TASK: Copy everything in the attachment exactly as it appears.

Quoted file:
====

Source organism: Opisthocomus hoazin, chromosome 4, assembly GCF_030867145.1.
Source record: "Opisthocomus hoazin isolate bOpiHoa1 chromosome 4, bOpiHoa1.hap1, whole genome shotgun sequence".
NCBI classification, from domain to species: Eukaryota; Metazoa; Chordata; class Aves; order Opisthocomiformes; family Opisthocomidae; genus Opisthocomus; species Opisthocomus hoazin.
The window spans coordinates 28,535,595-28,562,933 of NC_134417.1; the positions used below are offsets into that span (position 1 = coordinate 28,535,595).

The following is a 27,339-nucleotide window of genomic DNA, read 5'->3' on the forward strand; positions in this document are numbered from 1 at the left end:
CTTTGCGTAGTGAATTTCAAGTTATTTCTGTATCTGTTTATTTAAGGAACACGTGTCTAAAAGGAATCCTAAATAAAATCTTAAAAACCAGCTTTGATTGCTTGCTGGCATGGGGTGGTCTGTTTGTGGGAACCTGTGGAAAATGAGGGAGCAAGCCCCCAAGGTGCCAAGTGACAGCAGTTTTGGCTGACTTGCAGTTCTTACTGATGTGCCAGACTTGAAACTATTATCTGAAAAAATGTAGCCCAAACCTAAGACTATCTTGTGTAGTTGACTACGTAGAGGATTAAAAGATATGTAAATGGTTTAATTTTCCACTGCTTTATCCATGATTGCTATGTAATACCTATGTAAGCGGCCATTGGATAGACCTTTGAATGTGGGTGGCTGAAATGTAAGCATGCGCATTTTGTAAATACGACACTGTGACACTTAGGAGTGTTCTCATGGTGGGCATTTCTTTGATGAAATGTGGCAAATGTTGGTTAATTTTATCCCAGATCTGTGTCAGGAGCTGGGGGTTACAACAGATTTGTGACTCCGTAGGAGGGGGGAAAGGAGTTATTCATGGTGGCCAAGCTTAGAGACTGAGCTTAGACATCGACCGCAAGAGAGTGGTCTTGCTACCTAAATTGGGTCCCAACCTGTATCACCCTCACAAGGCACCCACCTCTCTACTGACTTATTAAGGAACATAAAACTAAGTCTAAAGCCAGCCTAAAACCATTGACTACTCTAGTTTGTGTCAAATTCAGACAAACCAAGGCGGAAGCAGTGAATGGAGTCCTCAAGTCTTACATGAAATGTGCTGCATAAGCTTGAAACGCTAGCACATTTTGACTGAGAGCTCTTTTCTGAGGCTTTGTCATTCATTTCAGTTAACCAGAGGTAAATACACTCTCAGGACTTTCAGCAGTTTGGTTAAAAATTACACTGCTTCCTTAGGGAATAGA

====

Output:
Source organism: Opisthocomus hoazin, chromosome 4, assembly GCF_030867145.1.
Source record: "Opisthocomus hoazin isolate bOpiHoa1 chromosome 4, bOpiHoa1.hap1, whole genome shotgun sequence".
NCBI classification, from domain to species: Eukaryota; Metazoa; Chordata; class Aves; order Opisthocomiformes; family Opisthocomidae; genus Opisthocomus; species Opisthocomus hoazin.
The window spans coordinates 28,535,595-28,562,933 of NC_134417.1; the positions used below are offsets into that span (position 1 = coordinate 28,535,595).

The following is a 27,339-nucleotide window of genomic DNA, read 5'->3' on the forward strand; positions in this document are numbered from 1 at the left end:
CTTTGCGTAGTGAATTTCAAGTTATTTCTGTATCTGTTTATTTAAGGAACACGTGTCTAAAAGGAATCCTAAATAAAATCTTAAAAACCAGCTTTGATTGCTTGCTGGCATGGGGTGGTCTGTTTGTGGGAACCTGTGGAAAATGAGGGAGCAAGCCCCCAAGGTGCCAAGTGACAGCAGTTTTGGCTGACTTGCAGTTCTTACTGATGTGCCAGACTTGAAACTATTATCTGAAAAAATGTAGCCCAAACCTAAGACTATCTTGTGTAGTTGACTACGTAGAGGATTAAAAGATATGTAAATGGTTTAATTTTCCACTGCTTTATCCATGATTGCTATGTAATACCTATGTAAGCGGCCATTGGATAGACCTTTGAATGTGGGTGGCTGAAATGTAAGCATGCGCATTTTGTAAATACGACACTGTGACACTTAGGAGTGTTCTCATGGTGGGCATTTCTTTGATGAAATGTGGCAAATGTTGGTTAATTTTATCCCAGATCTGTGTCAGGAGCTGGGGGTTACAACAGATTTGTGACTCCGTAGGAGGGGGGAAAGGAGTTATTCATGGTGGCCAAGCTTAGAGACTGAGCTTAGACATCGACCGCAAGAGAGTGGTCTTGCTACCTAAATTGGGTCCCAACCTGTATCACCCTCACAAGGCACCCACCTCTCTACTGACTTATTAAGGAACATAAAACTAAGTCTAAAGCCAGCCTAAAACCATTGACTACTCTAGTTTGTGTCAAATTCAGACAAACCAAGGCGGAAGCAGTGAATGGAGTCCTCAAGTCTTACATGAAATGTGCTGCATAAGCTTGAAACGCTAGCACATTTTGACTGAGAGCTCTTTTCTGAGGCTTTGTCATTCATTTCAGTTAACCAGAGGTAAATACACTCTCAGGACTTTCAGCAGTTTGGTTAAAAATTACACTGCTTCCTTAGGGAATAGA